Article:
South Africa has declared a "national disaster" over a drought that has ravaged parts of the country and threatened to leave the city of Cape Town without domestic tap water.
In a notice published in the government gazette, the department of cooperative governance said it had elevated the drought to a "national disaster" after reassessing its "magnitude and severity".
Cape Town is in the grip of a catastrophic three-year-long drought as sparse winter rains have failed to bring relief, and dam levels have dropped to dangerously low levels.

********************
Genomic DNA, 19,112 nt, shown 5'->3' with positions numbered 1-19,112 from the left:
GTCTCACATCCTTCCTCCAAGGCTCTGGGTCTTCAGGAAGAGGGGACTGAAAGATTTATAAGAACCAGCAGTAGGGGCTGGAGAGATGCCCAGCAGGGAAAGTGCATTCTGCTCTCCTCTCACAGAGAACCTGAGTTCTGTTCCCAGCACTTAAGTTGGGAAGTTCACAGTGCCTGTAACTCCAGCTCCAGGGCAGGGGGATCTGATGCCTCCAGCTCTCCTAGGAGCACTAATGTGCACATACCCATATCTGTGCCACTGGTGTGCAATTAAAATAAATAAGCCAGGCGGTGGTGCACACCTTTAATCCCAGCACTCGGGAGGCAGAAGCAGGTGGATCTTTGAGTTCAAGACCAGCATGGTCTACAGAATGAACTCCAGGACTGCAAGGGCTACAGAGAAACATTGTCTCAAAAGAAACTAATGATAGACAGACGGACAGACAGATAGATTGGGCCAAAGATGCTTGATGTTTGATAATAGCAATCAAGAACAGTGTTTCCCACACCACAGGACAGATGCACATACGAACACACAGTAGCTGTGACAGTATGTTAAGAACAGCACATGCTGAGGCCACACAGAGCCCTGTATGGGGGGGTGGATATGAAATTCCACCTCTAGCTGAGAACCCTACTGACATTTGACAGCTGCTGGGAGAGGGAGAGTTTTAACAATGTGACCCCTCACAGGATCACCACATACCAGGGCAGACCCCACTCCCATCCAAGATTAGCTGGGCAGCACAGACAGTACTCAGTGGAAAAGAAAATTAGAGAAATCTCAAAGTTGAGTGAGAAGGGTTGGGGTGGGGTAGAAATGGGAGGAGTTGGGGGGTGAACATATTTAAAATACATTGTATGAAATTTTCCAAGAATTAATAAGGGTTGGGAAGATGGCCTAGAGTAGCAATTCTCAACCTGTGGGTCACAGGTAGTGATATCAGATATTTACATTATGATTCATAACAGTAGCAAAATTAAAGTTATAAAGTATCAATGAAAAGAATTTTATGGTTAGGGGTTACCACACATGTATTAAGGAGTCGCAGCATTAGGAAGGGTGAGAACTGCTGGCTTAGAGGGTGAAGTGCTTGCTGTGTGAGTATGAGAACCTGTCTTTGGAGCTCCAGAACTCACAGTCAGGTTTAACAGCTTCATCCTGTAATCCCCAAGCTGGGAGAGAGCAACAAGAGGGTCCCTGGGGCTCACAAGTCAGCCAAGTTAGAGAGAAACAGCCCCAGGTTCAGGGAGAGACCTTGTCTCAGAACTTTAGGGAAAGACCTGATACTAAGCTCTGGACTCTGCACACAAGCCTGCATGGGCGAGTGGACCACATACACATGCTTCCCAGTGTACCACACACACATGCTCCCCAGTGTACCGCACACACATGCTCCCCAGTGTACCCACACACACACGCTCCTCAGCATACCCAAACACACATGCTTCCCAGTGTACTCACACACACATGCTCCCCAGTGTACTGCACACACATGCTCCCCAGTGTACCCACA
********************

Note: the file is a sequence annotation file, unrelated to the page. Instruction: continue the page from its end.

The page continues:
South Africa's second city is now facing the prospect of having to turn its taps off under a so-called "Day Zero" scenario to conserve the city's remaining water supplies.
Today, the predicted date for "Day Zero" was pushed back to 11 June after consumption cuts.
But widespread drought has gripped large parts of the south and west of South Africa.
The statement said that declaring a national disaster would mean that the national government was responsible for tackling the issue and ensuring immediate relief efforts.